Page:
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Sunday, April 20, 2014

Dropping Out

Posted by Dave on November 19, 2013

I am currently reading the book “Scatter, Adapt, and Remember – How Humans Will Survive a Mass Extinction”. I am almost finished it, and have found it a very interesting read, regarding the history of the earth, and humans as a species interaction with the planet. I think the most interesting thing that I took away from the book was the author’s and scientists view of humans as a species overall.

Currently, there are billions of people living on earth (and maybe a handful living just outside of earth on the space station). Most people go about their lives, with the intention of getting through the day and coming home to take part in some sort of activity before they get up and do similar things the next day. North American society has “evolved” from the time of the European arrival (I’m unsure whether “arrival” is the correct terminology) 500 years ago from a subsistence lifestyle, where much of our time was spent just figuring out how food was going to be obtained for today and tomorrow. Today, I am pondering whether I would like to buy the Playstation 4, XBox One, or hold out and see what the Steam Machine concept looks like.

Family members 2 or 3 generations ago (for me) wouldn’t have any understanding of how life works anymore. Most cities right now would run out of food in 4 days if a catastrophe hit. Most people have become so specialized in their skill set that other than their job, they are unable to really do anything for themselves. These of course are generalizations, but if you were to look at the average urban dweller, they probably would not have survived very well on a homestead.

I think that part of my desire in Early Retirement is to leave this type of lifestyle to a certain extent. I would like to live a life that is hopefully more fulfilling, where I can spend time doing more things for myself, because I have more time. To trade off a lot of the casual convenience offered in most of my life and try something different.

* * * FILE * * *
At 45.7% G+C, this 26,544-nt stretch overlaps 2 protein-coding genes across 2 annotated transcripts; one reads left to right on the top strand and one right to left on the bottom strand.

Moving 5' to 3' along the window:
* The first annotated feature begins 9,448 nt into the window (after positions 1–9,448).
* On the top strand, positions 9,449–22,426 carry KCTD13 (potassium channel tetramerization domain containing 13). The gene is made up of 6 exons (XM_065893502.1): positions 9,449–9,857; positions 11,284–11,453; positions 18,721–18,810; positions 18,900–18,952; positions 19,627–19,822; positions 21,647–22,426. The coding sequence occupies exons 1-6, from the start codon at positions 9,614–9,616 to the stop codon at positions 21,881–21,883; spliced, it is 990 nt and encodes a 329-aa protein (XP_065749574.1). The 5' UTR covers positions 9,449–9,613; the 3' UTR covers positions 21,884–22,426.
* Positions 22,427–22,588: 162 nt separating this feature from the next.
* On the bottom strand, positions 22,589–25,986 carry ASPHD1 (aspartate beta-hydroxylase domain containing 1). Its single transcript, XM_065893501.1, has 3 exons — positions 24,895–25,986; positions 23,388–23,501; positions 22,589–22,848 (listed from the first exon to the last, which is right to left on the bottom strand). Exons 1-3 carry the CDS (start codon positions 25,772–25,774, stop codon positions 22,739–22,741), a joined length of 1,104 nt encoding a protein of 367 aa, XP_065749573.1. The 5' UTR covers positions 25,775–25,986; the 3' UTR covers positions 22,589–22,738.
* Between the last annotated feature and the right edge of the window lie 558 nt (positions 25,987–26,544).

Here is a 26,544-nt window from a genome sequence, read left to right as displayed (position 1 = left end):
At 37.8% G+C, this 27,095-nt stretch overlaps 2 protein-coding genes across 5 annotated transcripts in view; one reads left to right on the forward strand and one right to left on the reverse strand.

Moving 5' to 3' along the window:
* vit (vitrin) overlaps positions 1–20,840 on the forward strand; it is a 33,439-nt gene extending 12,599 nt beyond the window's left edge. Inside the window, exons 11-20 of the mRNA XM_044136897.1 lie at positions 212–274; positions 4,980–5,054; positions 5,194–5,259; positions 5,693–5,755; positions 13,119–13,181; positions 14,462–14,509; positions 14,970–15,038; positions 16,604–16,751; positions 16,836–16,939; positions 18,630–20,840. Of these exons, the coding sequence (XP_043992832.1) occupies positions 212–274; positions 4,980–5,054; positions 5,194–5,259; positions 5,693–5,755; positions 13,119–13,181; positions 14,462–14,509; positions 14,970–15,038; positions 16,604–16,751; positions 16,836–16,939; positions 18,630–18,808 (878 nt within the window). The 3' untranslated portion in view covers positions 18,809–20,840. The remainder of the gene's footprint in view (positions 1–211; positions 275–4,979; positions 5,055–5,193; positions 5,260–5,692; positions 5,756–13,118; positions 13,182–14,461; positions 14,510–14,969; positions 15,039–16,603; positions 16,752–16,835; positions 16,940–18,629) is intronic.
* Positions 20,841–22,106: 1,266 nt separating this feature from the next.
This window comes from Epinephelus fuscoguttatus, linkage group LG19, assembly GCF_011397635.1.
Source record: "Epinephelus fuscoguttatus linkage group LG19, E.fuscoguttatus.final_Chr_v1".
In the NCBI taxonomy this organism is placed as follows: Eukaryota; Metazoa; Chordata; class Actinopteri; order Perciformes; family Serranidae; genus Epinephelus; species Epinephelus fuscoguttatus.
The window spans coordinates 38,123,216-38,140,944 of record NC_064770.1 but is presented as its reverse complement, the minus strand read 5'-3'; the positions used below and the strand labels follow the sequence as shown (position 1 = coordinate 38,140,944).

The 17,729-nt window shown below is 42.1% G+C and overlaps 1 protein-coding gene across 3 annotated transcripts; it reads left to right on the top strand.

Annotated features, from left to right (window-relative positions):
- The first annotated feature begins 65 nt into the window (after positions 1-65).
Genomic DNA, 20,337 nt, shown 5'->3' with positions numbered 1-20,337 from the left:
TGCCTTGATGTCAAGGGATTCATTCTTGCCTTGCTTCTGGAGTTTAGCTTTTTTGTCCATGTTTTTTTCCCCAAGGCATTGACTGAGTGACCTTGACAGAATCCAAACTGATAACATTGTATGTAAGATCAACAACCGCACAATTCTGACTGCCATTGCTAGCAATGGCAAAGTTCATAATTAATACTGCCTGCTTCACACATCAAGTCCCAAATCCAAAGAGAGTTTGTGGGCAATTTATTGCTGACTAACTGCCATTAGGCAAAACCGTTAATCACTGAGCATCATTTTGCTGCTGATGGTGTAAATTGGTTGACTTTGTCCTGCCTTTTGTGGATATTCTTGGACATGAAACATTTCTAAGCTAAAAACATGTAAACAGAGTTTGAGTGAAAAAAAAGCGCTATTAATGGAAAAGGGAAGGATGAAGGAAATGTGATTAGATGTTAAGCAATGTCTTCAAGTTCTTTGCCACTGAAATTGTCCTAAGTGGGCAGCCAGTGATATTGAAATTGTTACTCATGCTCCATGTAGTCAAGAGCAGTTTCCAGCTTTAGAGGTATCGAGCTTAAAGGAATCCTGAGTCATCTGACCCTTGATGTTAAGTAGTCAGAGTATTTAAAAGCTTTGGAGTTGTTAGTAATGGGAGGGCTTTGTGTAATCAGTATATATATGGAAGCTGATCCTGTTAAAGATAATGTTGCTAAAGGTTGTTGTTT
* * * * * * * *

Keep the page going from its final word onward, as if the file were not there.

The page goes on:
I wouldn’t say that this book was a life-changer, it more reaffirmed and solidified some views, while widening some of my understanding of Earth’s history. I think some of the underlying questions raised (whether stated or implied) in the book were very interesting, such as:

  1. Do we really need more people here? My answer is probably not, which is part of the reason my wife and I (besides our admitted selfishness) decided not to have children.
  2. Are the people here really doing anything? There is so much time being spent in areas which do not necessarily aid humanity in any way, and in fact is creating great harm to the environment and ourselves as a species. While technology is making leaps and bounds ahead in many areas, severe pollution and the resulting changing climate is not really even being accepted as a problem by the majority of people.
  3. How will the world look in a few hundred thousand years? There have been (according to this book) 6 or 7 major extinctions that have taken place over Earth’s lifetime. Are we on a cusp of another one? Or is another one possible in the next few thousand years?

I found the book to be somewhat profound in the information it provided me, and the avenues it made me go down while I was reading it. My plan to “Drop Out” of the way I currently live my life so that I have more time to do the things I would like to do with my time, rather than selling my available hours making spreadsheets and sitting in meetings….This is what I keep in mind when I examine my future financial plans.

Sorry, this post was a bit of a bummer…..I think I’ll switch to a much happier book for my next read.

Still Not Interested

Posted by Dave on November 22, 2011

This is a guest post by Dave, who is also looking to retire no later than 45, but unlike Tim has no kids and doesn’t want any. Dave is from Ontario and is working towards his CGA certification.

In my “debut” post 2 years ago, I discussed my wife’s and my aversion to having children.  This past weekend we talked about this again and are still fairly steadfast in maintaining our childless household.  This is kind of an amusing viewpoint to have, as I am writing this post while going to see my new niece, just born an hour ago (apparently my brother doesn’t really agree with me and my views on children as this is his second girl born in 17 months).  My wife and I spent the weekend with our nephews, aged 8 and 4 and after we were done playing with them (which was fun) we were both very happy for the quiet ride home.